How does this relate to grit? Duckworth found that grit and the Growth Mindset go hand-in-hand. Which makes intuitive sense in my opinion. People who believe what they do matters in their success try harder and longer in their pursuits of long-term goals.

A Solution For Struggling Authors

If you’re a writer or novelist who is struggling, you need to ask yourself a few questions.

  1. Do I believe I am capable of becoming a better writer given enough time and practice?
  2. How much effort am I willing to put in to achieve my goals?
  3. How long am I willing to put in consistent effort in order to achieve those goals?

If you can answer these questions satisfactorily and still want to be a writer, you’re probably on the write track (pun intended).

In all likelihood, it will take years to ‘make it’ with any creative pursuit. Most ‘overnight success stories’ are anything but. Most people do put in their 10,000 dedicated hours of practice before reaching success. Consider this: if you work full-time at a job, you probably put in about 2,080 hours per year. This means you could be an expert in that job within five years (if all of your time at work is dedicated, structured practice). However, most writers don’t write full-time. Ultimately, it can take a decade or more to get to the level of writing you need to be at to achieve the kind of success you’re looking for. In my case, that success includes selling enough books to justify writing as my full-time job.

Grit

Angela Duckworth’s book was a good read which reinforced what I already knew about the study of success. I would, however, say that reading Outliers and/or Mindset would be a better use of your time in the long run. Both are highly acclaimed, with snippets and buzz words becoming part of the vernacular.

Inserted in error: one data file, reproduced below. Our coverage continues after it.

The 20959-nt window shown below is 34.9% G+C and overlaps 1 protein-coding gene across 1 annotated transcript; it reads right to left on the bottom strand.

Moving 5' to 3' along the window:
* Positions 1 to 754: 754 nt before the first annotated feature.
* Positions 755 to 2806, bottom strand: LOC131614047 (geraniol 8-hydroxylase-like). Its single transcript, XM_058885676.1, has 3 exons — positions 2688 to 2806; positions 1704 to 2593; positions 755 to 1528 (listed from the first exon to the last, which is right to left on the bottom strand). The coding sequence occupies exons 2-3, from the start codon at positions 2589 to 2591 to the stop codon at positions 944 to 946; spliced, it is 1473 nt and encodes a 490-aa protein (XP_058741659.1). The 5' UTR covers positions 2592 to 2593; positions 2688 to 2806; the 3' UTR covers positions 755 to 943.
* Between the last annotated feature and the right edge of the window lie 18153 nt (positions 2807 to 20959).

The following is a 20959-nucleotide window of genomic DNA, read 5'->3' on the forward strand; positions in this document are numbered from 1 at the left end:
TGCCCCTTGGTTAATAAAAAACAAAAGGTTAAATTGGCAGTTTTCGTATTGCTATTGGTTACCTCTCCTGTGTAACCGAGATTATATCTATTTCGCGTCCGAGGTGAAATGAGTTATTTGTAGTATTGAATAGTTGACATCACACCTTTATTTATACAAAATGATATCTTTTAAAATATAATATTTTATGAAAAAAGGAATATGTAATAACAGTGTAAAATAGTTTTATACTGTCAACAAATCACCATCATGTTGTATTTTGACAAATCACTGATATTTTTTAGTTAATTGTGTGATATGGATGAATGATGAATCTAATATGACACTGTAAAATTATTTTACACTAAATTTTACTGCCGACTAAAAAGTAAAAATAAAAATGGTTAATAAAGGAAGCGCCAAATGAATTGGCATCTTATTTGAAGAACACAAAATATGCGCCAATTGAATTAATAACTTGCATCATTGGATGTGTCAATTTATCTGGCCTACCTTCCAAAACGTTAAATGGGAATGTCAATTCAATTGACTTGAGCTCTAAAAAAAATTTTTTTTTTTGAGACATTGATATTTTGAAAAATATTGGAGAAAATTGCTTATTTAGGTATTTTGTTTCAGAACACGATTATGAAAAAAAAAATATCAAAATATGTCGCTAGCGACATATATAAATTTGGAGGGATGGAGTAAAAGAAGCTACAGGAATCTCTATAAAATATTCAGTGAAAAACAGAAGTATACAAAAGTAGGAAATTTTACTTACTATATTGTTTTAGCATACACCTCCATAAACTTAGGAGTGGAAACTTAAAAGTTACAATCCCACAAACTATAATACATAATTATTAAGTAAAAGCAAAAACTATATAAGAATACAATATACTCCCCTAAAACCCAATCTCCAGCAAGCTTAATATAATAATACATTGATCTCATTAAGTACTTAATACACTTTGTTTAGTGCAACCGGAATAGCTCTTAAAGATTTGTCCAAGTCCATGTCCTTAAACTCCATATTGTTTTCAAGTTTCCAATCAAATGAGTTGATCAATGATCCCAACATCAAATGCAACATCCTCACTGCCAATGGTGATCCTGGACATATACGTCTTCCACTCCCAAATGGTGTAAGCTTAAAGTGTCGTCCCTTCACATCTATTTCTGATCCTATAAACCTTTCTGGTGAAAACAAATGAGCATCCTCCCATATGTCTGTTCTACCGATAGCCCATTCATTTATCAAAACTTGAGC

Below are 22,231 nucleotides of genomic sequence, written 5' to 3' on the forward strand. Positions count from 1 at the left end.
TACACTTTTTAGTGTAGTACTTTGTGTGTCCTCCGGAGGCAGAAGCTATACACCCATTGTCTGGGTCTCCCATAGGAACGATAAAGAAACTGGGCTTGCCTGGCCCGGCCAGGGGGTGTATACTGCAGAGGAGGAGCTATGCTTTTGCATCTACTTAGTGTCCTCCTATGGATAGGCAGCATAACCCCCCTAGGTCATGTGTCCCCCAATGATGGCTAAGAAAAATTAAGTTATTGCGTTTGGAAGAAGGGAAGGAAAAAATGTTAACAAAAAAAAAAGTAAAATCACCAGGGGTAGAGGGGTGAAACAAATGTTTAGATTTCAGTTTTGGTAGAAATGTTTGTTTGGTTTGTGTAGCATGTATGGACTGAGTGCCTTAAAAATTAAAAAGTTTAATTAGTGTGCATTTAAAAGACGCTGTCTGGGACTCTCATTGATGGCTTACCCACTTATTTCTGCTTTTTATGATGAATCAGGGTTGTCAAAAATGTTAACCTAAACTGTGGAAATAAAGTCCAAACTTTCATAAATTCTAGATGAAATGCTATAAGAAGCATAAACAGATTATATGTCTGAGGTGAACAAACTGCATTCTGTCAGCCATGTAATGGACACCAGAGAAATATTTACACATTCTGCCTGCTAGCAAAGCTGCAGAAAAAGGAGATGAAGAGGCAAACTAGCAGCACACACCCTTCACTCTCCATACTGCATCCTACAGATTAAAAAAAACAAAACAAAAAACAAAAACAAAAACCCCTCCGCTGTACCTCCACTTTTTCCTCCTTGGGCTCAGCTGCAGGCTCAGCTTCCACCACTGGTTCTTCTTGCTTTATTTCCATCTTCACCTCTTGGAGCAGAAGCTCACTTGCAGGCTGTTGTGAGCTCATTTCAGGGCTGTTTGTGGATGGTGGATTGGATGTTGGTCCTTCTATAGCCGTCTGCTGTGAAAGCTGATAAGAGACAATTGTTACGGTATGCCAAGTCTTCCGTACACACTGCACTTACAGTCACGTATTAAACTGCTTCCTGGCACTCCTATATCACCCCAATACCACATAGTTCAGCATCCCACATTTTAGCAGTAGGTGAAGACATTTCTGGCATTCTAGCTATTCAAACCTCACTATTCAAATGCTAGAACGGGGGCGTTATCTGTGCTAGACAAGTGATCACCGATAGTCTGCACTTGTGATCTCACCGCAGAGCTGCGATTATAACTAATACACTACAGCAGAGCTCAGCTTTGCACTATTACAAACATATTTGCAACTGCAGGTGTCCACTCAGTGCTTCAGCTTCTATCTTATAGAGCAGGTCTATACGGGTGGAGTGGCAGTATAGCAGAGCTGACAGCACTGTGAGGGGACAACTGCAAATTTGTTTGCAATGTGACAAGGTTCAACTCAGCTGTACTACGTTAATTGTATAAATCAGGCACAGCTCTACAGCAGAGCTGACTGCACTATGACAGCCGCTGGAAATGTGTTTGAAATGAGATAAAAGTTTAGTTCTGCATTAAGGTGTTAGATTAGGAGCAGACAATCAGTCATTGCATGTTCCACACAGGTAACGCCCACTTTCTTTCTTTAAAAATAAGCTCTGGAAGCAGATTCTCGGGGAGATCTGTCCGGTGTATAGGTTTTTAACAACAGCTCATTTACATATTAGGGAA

What is your definition of success? What are you doing to get there?

Man’s Search For Meaning: An Author’s Take

Meaning

Victor Frankl‘s widely read masterpiece unlocks a part of the brain not often used in the fast-paced 21st century: Introspection. His story is a tragic one, wrought with the kind of death and despair so common during the Holocaust. Still, he managed to find meaning in those hard years. For him, it was about helping others find meaning in their lives. As a neurologist and psychiatrist, perhaps he was uniquely qualified to do this.

Meaning in Writing

After reading the book, I found myself asking myself what exactly my purpose was on this Earth. I’ve known since I was about eight that I wanted to be a writer, but beyond that I’ve always found it hard to discern what it was I was doing.

This begs the question: why do I write?

A Writer’s Curse

Do I write for fame, money, or influence? Do I write to entertain? To answer that, I had to look deep inside to realize that a lot of what I had done in my youth was directly related to what I’m doing now. I’ve played the guitar since I was eleven years old, acted in plays growing up, and was in the background of many a TV commercial, TV movie, and network television shows. I suppose I’ve always liked to entertain. The world has so much darkness in it, at times it’s hard to see the light. I enjoy showing others that there is a better way to approach life.